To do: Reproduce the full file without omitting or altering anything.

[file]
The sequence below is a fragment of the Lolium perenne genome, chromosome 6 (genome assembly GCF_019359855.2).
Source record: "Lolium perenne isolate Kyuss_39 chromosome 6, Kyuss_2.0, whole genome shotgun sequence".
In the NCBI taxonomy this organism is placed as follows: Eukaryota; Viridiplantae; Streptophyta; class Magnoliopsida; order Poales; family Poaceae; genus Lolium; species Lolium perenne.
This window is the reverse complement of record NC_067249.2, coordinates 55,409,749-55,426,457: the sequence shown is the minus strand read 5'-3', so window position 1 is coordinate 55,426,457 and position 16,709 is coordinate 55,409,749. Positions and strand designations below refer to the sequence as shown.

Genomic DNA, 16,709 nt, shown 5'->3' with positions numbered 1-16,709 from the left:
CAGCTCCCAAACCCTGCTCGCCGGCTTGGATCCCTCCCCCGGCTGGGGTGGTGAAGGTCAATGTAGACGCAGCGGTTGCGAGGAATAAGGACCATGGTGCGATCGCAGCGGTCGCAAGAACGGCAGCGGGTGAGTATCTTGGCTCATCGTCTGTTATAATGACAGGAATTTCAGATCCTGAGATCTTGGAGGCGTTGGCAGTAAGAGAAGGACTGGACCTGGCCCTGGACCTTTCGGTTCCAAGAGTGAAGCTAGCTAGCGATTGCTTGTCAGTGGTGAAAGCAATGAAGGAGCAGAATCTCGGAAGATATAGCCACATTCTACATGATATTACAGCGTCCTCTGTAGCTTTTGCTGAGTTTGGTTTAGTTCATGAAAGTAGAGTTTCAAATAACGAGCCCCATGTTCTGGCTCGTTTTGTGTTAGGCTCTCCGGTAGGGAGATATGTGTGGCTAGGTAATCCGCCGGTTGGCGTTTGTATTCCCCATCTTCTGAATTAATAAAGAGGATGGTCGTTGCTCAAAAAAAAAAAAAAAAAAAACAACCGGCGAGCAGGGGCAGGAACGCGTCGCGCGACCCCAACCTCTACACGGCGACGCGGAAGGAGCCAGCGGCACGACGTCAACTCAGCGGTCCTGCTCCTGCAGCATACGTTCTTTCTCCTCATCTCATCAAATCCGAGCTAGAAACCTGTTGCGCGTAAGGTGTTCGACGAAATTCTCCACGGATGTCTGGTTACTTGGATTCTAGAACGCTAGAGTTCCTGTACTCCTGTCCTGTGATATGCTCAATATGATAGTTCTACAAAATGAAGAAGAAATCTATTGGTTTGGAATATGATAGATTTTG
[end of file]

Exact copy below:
The sequence below is a fragment of the Lolium perenne genome, chromosome 6 (genome assembly GCF_019359855.2).
Source record: "Lolium perenne isolate Kyuss_39 chromosome 6, Kyuss_2.0, whole genome shotgun sequence".
In the NCBI taxonomy this organism is placed as follows: Eukaryota; Viridiplantae; Streptophyta; class Magnoliopsida; order Poales; family Poaceae; genus Lolium; species Lolium perenne.
This window is the reverse complement of record NC_067249.2, coordinates 55,409,749-55,426,457: the sequence shown is the minus strand read 5'-3', so window position 1 is coordinate 55,426,457 and position 16,709 is coordinate 55,409,749. Positions and strand designations below refer to the sequence as shown.

Genomic DNA, 16,709 nt, shown 5'->3' with positions numbered 1-16,709 from the left:
CAGCTCCCAAACCCTGCTCGCCGGCTTGGATCCCTCCCCCGGCTGGGGTGGTGAAGGTCAATGTAGACGCAGCGGTTGCGAGGAATAAGGACCATGGTGCGATCGCAGCGGTCGCAAGAACGGCAGCGGGTGAGTATCTTGGCTCATCGTCTGTTATAATGACAGGAATTTCAGATCCTGAGATCTTGGAGGCGTTGGCAGTAAGAGAAGGACTGGACCTGGCCCTGGACCTTTCGGTTCCAAGAGTGAAGCTAGCTAGCGATTGCTTGTCAGTGGTGAAAGCAATGAAGGAGCAGAATCTCGGAAGATATAGCCACATTCTACATGATATTACAGCGTCCTCTGTAGCTTTTGCTGAGTTTGGTTTAGTTCATGAAAGTAGAGTTTCAAATAACGAGCCCCATGTTCTGGCTCGTTTTGTGTTAGGCTCTCCGGTAGGGAGATATGTGTGGCTAGGTAATCCGCCGGTTGGCGTTTGTATTCCCCATCTTCTGAATTAATAAAGAGGATGGTCGTTGCTCAAAAAAAAAAAAAAAAAAAACAACCGGCGAGCAGGGGCAGGAACGCGTCGCGCGACCCCAACCTCTACACGGCGACGCGGAAGGAGCCAGCGGCACGACGTCAACTCAGCGGTCCTGCTCCTGCAGCATACGTTCTTTCTCCTCATCTCATCAAATCCGAGCTAGAAACCTGTTGCGCGTAAGGTGTTCGACGAAATTCTCCACGGATGTCTGGTTACTTGGATTCTAGAACGCTAGAGTTCCTGTACTCCTGTCCTGTGATATGCTCAATATGATAGTTCTACAAAATGAAGAAGAAATCTATTGGTTTGGAATATGATAGATTTTG